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'Friends' briefs welcomed in Hebron Academy vs. Hebron
HEBRON — Maine Supreme Judicial Court has invited the briefs of "friends of the court" in Hebron Academy vs. the Town of Hebron, scheduled to be argued during the December 2012 session of the Court.
Selectman Dan Eichorn made the announcement during Monday's selectmen meeting.
A friend of the court, or amici curae, is the name for a brief filed with the court by someone who is not a party to the litigation, Eichorn explained.
The Court invites amicus briefs on classification of private school as "literary" or "scientific" institution for purposes of property-tax exemption.
On December 1, 2010, Hebron Academy filed a lawsuit against the town for tax-exemption status.
According to published reports, the school retained tax-exempt status until 2009, when the school's property taxes doubled and the town began taxing part of the school's property, including Robinson Arena.
On November 22, 2011, Hebron Academy argued in Oxford County Superior Court for tax-exempt status for its ice arena, which the town alleges the school runs as a business – at a 2010 meeting of the Oxford County Commission, the town argued that the academy rents out the ice arena for reasons unrelated to its tax-exempt purpose.
According to reports, the academy claimed it rented out the ice arena "in a nonprofit manner" and "charged each group reasonable rates in order to cover the expenses of the ice hockey arena."
In 2010, Hebron Academy requested that all money paid to the town be reimbursed.
A lawyer for the town of Hebron argued that under Maine statute, the academy at the time did not qualify for tax-exempt status.
In February, 2012, however, Oxford County Justice Robert Clifford said because the Academy could prove it is a scientific and literary institution, it was therefore eligible for tax-exempt status.
He decided from 2010 on, the school would be exempt from property taxes on most of its property, including the arena, reports say.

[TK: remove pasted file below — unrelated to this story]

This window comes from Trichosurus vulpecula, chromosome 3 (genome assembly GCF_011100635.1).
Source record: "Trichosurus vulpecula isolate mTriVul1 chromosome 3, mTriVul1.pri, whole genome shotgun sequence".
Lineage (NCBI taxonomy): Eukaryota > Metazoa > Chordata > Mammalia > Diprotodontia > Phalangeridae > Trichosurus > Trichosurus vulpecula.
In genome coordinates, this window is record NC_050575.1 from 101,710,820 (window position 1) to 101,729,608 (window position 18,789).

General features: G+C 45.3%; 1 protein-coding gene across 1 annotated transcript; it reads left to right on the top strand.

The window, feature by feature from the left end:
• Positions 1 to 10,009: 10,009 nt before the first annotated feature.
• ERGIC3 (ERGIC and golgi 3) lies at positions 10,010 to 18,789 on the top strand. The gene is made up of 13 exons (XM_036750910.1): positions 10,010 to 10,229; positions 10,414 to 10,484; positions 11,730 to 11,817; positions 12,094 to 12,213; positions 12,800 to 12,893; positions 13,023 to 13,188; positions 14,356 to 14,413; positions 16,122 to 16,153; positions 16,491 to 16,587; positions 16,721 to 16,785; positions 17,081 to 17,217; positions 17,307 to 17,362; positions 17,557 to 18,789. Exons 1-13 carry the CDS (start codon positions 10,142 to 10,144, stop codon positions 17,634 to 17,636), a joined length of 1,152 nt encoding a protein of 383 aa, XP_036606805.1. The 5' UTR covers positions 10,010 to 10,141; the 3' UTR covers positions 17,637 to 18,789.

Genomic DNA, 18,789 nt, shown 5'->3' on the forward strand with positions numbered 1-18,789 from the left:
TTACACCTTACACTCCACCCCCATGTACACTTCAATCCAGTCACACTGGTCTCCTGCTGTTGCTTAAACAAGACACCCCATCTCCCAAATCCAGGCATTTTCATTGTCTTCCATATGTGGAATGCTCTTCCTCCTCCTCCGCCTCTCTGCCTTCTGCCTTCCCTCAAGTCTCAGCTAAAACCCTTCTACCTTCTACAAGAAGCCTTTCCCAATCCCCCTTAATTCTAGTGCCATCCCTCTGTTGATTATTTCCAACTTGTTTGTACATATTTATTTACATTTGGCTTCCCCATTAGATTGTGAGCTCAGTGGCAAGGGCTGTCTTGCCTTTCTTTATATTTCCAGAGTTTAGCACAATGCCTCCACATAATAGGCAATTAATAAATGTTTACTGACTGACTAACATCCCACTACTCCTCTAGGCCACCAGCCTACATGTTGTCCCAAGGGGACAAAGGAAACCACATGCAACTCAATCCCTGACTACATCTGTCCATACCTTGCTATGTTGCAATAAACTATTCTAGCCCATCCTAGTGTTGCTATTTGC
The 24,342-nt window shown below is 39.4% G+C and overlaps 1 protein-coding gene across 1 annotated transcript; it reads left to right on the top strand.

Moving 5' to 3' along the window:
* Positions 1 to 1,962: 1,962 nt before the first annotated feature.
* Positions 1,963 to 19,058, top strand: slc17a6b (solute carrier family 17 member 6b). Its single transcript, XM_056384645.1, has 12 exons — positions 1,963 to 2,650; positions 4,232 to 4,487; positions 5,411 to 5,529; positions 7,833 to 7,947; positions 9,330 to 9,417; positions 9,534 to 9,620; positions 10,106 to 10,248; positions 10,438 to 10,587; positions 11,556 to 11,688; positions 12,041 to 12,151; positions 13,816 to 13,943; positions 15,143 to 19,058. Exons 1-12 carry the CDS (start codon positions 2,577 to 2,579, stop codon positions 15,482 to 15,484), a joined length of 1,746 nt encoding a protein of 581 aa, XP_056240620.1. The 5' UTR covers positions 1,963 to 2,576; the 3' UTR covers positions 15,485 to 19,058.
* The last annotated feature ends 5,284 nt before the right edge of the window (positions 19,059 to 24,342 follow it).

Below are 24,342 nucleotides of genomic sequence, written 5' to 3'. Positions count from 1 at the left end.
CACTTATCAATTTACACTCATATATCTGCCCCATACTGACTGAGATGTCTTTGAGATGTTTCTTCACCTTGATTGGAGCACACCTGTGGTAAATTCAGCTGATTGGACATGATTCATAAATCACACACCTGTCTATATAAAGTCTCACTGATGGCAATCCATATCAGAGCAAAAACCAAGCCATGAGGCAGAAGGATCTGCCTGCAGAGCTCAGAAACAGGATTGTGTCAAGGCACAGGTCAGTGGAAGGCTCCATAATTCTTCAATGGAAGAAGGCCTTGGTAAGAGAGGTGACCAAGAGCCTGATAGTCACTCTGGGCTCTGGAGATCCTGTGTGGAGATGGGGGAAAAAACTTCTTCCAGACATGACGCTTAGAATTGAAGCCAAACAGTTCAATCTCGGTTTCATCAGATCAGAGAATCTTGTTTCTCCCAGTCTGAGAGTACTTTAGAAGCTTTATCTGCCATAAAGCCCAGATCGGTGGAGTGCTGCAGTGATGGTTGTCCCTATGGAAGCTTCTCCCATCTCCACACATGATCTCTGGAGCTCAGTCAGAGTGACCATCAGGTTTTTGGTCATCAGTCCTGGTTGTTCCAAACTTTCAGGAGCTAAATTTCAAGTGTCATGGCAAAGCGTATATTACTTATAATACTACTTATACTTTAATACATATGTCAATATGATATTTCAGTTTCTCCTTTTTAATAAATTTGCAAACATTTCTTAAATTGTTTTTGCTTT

Because the Academy was too late in contesting its 2009 real estate taxes on the arena and other parcels, Justice Clifford ruled that the taxes, worth $19,240, would still need to be paid, according to reports.
During Monday's meeting, Eichorn told the other selectmen that parties not related to the litigation, but that have an interest in the case's outcome, are invited to the Supreme Judicial Court in December.
Briefs must be filed on or before November 7, said Eichorn and sent to 205 Newbury Street Room 139 Portland, Maine 04101.
Eichorn said the town can then reply to the amicus briefs by November 17 if it chooses, particularly if the briefs "bring up something totally new. ... but it doesn't seem that it's likely," he said. "I think the issues are pretty well-defined."
Eichorn said he believed the town will notify the Maine Municipal Association and the Attorney General's Office "considering we're trying to [have] tax rules followed. I figured both of those parties might want to put in a brief as to how they think the case should be decided," he said.
The Court will hold a "non-evidentiary hearing" on the appeal December 12-13, said Eichorn, though the exact time is still to be determined.
Eichorn said he hopes the Court will make a final decision by town meeting in March.
The town of Hebron filed a brief with the Court in July. It can be reviewed at www.courts.state.me.us/mainecourts/supreme/amicusinvites/hebron/hebron_invite.shtml.
This story was edited on December 11 to change the date for when Justice Robert Clifford ruled in the Academy's favor that it was eligible for tax-exempt status.